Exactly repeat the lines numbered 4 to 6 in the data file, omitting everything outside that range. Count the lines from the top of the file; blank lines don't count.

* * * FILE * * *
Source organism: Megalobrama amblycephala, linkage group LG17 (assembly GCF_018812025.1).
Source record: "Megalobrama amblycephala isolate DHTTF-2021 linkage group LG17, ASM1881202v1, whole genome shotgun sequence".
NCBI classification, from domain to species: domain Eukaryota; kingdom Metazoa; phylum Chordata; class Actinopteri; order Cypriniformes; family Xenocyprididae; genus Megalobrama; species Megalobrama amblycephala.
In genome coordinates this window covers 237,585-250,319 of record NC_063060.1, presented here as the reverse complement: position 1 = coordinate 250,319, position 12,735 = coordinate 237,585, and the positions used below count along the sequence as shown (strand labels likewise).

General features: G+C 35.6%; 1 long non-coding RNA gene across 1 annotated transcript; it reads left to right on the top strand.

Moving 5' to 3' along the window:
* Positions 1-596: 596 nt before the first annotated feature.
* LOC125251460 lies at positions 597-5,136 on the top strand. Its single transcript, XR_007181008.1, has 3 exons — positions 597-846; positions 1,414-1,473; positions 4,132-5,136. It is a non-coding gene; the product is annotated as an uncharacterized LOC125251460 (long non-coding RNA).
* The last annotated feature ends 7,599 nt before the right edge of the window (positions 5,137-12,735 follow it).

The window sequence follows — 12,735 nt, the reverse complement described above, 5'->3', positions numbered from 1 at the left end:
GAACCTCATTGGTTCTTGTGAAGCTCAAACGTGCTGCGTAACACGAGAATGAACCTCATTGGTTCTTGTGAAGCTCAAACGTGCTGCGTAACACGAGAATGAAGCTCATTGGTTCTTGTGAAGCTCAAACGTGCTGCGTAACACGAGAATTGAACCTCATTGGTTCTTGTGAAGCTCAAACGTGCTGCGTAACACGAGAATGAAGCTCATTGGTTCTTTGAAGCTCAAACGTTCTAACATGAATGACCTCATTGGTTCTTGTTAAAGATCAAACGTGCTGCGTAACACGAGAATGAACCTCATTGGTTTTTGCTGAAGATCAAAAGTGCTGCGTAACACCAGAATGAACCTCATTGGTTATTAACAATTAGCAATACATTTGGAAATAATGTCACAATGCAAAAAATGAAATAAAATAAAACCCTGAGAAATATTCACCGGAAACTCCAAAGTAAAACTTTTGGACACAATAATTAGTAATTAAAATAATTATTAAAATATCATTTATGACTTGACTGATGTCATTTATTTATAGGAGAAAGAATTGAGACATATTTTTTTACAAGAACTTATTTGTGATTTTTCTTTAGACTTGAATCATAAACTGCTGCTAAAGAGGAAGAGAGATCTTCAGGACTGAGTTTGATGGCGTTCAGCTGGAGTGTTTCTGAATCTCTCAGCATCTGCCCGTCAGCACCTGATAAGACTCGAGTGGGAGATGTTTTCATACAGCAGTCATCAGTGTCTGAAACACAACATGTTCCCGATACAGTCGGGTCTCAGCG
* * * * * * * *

In genome coordinates this window covers 237,585-250,319 of record NC_063060.1, presented here as the reverse complement: position 1 = coordinate 250,319, position 12,735 = coordinate 237,585, and the positions used below count along the sequence as shown (strand labels likewise).

General features: G+C 35.6%; 1 long non-coding RNA gene across 1 annotated transcript; it reads left to right on the top strand.

Moving 5' to 3' along the window: